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Valve Is Not Discouraging the Use of AI, but Will Reject Games That Use Copyright-Infringing AI Assets: Report

As Valve revises its policies, game developers using AI toolsets will have to seek ownership of datasets from the companies generating them.

Valve Is Not Discouraging the Use of AI, but Will Reject Games That Use Copyright-Infringing AI Assets: Report

Photo Credit: Valve

Valve operates Steam, the largest online PC game store

Highlights
  • AI-generated images are notorious for stealing, repurposing existing art
  • Steam allegedly denied a Reddit user’s game for using AI-generated assets
  • Valve is offering refunds on App-submission credits to such developers
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Valve isn't discouraging the use of AI-generated assets in game development, but will take action on any titles that infringe copyright laws. Last month, Reddit user ‘u/potterharry97' claimed on the r/aigamedev subreddit that Valve was unwilling to publish his undisclosed game, which allegedly included assets that were generated using AI. The developer alluded to having further improved upon those assets by hand, only to get rejected again due to copyright issues and being offered a refund on purchased app credits. With the game industry grappling with the use of AI tools in their work, the famously tight-lipped publisher, which owns PC gaming storefront Steam, has now clarified that it's simply evolving its policy.

“We know it [AI] is a constantly evolving tech, and our goal is not to discourage the use of it on Steam; instead, we're working through how to integrate it into our already-existing review policies,” Valve said in a prepared statement to Polygon. “Stated plainly, our review process is a reflection of current copyright law and policies, not an added layer of our opinion. As these laws and policies evolve over time, so will our process.” The use of AI-generated art has sparked multiple debates regarding plagiarism in recent times, where the software simply repurposes existing art assets from corners of the Internet and mushes them together in a desired style. Valve is trying to prevent that from happening by encouraging innovation, as long as the developers use the work with ‘appropriate commercial licenses.' Basically, if Valve detects that you don't own the rights to a certain asset, it won't be accepted for distribution on Steam.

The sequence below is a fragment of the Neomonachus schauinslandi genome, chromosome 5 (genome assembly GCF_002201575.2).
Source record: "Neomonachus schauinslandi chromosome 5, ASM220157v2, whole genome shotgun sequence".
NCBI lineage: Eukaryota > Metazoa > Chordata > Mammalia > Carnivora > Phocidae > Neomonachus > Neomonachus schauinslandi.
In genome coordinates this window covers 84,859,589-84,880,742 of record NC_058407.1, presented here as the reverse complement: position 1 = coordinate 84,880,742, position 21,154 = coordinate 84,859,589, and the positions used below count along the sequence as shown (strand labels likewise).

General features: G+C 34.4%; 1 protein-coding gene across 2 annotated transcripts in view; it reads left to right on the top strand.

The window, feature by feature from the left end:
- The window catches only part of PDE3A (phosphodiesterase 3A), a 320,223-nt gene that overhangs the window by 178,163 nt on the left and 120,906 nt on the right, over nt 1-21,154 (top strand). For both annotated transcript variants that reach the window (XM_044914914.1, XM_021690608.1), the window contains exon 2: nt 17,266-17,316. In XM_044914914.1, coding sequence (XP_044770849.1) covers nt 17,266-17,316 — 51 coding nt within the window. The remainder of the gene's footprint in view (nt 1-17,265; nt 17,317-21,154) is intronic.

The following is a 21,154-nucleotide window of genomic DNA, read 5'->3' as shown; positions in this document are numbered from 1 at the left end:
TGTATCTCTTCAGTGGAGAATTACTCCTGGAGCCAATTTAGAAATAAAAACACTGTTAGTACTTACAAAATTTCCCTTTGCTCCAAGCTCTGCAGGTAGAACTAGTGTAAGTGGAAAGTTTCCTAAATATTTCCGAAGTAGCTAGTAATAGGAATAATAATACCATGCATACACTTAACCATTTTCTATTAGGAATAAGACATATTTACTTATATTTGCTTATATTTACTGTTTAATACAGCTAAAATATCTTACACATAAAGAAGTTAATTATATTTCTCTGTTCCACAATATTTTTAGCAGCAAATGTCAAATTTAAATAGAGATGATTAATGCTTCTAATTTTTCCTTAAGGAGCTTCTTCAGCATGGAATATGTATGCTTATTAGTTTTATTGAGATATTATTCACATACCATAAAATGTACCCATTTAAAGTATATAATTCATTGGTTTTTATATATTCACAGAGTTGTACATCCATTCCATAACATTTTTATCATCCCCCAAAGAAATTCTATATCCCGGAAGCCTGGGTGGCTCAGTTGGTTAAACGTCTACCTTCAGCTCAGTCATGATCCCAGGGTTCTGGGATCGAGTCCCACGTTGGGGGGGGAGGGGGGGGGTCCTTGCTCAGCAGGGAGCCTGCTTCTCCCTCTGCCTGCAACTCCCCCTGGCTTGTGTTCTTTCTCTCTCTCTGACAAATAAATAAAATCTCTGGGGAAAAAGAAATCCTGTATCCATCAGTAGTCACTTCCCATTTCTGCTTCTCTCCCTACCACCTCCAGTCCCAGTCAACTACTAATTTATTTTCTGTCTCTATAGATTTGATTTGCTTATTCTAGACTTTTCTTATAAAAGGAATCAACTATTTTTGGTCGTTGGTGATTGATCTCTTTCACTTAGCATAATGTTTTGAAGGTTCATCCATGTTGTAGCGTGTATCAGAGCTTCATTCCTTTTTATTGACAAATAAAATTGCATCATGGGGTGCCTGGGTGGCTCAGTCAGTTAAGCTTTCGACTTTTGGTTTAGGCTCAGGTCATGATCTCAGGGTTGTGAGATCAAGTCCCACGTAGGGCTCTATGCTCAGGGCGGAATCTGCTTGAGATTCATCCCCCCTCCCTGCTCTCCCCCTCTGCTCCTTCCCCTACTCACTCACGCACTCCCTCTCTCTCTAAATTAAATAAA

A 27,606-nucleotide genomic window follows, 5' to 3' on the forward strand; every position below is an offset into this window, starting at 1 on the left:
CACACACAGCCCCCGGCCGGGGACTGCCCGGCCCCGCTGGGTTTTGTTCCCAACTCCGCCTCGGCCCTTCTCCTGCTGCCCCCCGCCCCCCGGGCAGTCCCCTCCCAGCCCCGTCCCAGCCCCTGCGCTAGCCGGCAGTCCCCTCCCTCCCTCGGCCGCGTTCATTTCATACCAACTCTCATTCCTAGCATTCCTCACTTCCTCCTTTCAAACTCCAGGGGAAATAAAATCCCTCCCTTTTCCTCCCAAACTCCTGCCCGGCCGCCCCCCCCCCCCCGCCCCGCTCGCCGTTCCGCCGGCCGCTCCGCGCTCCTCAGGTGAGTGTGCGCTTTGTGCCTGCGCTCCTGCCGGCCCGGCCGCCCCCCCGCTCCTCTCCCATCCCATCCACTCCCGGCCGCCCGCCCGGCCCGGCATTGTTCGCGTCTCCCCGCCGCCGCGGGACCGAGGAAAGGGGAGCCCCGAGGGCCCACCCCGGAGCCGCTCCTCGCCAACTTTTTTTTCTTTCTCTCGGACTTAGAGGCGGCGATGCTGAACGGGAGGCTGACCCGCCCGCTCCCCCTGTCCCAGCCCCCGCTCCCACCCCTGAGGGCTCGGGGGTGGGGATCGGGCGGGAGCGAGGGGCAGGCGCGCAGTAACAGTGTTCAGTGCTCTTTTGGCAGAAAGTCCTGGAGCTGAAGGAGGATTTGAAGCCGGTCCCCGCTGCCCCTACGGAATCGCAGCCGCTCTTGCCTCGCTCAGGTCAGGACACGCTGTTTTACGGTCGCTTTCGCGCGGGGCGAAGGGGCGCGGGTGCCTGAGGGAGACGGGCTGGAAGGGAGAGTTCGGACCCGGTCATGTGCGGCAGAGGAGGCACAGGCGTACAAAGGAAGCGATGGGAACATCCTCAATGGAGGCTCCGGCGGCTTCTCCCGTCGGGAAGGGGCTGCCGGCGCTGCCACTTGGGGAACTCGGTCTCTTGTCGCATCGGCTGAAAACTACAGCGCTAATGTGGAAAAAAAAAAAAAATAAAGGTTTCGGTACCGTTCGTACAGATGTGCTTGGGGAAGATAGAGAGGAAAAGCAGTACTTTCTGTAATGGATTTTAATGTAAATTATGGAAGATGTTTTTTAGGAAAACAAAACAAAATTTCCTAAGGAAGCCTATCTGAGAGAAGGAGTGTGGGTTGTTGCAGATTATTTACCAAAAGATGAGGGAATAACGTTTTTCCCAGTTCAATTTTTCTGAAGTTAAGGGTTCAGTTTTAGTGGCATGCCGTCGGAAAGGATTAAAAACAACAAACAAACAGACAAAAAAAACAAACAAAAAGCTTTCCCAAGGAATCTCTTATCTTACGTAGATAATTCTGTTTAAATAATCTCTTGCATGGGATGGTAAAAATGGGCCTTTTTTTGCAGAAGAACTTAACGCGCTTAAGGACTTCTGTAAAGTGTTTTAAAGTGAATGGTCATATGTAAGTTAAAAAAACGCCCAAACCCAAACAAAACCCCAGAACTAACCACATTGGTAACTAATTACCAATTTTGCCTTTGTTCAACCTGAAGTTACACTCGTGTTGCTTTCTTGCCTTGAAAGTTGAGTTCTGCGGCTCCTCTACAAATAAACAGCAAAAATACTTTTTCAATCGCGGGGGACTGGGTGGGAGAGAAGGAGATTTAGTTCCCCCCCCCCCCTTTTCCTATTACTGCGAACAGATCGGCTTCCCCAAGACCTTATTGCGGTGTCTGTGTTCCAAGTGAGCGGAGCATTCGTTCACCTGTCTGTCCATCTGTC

Valve is a bit unclear on how it would determine whether a game lacks copyright licenses for an asset, but will offer refunds for all app-submission credits in such cases, as the company continues refining its policies. This also highlights how difficult it's going to be for video game publishers in general to gauge art that was created using AI tools, shifting the responsibility onto developers to seek ownership of datasets from the companies generating the AI assets. However, considering most AI tools cannot claim to have legal rights over unpaid artists' work, Valve's statement essentially works as a discrete ban on all such material. No publisher would want to mess with the legal repercussions that come with it.

The use of AI in media also runs the risk of fewer jobs for artists. Marvel's Secret Invasion, which premiered late last month, featured an oddly shapeshifting intro, wherein the art resembled something that would come out of an AI toolset. Method Studios, the folks behind the opening, later confessed to it in a statement to The Hollywood Reporter, clarifying that no artist jobs were replaced by incorporating those tools. The studio claimed that the entire production involved ‘traditional work of the art department, animators, compositors, and other artists,' stressing that AI was only used to create the characters' attributes and the odd movements.

In other news, Steam is currently hosting its annual Summer Sale, offering discounts of up to 85 percent on select titles. Some of these games, however, are being offered at better prices on the GreenManGaming (GMG) storefront, so we'd recommend comparing prices before you make any purchases. Indian debit cardholders will have to enable international transactions on their cards before getting something on GMG.


What are the most exciting titles that gamers can look forward to in 2023? We discuss some of our favourites on the latest episode of Orbital, the Gadgets 360 podcast. Orbital is available on Spotify, Gaana, JioSaavn, Google Podcasts, Apple Podcasts, Amazon Music and wherever you get your podcasts.
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